For the longest time and since the advent of technology, humans have been trying to evolve human-device interaction to the point of optimal natural interaction. There was a time when computers did not have a screen. Back then, all they could do was type documents with the help of an old-style typewriter-like keyboard.
Even today, many TVs come with a remote — a much smarter remote but still, a handheld device to transmit human commands as instructions for the TV. Then, the GUI innovation came along and made the interaction between a person and a computer a lot easier. We now have dialogue boxes, and windows, drag and drop elements, and icons for everything.
Even today, we still need a mouse to communicate our thoughts for the computer to process accurately. But with the advent of AI, a new wave of human-computer interaction patterns have started to find their way into mainstream use.
Interaction patterns that do not need intermediary translators like a mouse or a keyboard, or even visual elements on a screen. An example is speech recognition artificial intelligence-enabled interaction. This interaction pattern is why voice-activated assistant devices like Alexa exist. With nothing but your voice, you can instruct Alexa to make an order at McDonald's or turn up writing review service options like Pick The Writer or Writing Judge.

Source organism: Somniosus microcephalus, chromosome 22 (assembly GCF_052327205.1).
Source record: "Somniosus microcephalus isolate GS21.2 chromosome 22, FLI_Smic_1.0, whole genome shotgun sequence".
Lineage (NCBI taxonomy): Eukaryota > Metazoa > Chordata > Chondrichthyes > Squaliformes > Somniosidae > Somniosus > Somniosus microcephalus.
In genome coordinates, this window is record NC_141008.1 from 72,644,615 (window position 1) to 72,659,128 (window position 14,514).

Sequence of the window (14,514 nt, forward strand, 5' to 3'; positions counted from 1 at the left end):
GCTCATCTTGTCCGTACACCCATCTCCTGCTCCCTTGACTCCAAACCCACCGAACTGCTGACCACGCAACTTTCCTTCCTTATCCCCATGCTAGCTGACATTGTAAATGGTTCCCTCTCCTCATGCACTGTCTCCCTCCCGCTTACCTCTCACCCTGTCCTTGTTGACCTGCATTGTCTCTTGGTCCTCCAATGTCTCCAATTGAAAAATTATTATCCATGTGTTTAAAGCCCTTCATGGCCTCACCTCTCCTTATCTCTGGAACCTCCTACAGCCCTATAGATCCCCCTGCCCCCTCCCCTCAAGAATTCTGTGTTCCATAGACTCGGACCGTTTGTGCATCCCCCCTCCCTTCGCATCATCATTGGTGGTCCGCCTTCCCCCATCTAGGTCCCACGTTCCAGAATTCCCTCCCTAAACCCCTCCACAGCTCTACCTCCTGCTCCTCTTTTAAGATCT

However, our focus for this article is gesture recognition and control. Gesture recognition as a new interaction pattern aims to teach our devices to master human movement so that they can immediately interpret what it means, much like the way humans interact with each other. Gesture recognition falls under the new era of human-device interaction known as the Natural User Interface (NUI).
Human gestures include facial expressions, hand movements, sign language, gait, posture, and more. Gesture recognition tech utilizes depth-sensing 3D cameras, infrared (IR) cameras, and complicated mathematical algorithms to record human movement and process it into understandable instructions for our devices.
Gesture-enabled devices and tech already exist all around us
We've already begun to see applications of this technology across many devices, especially in the automotive, healthcare, software design, and manufacturing industries. Gesture and hand recognition features are present in smartphones, video game consoles, vehicles, medical equipment, and much more.
An excellent example of this would be the Samsung Galaxy Note 10. This high-end smartphone comes with to-be-expected facial recognition and navigation gesture features.
These features have already become a staple of many smartphone brands. Swiping, pinching, and double-tapping are considered traditional gesture movements in smartphones. This reality plants today's smartphones firmly in the category of touch gesture input devices.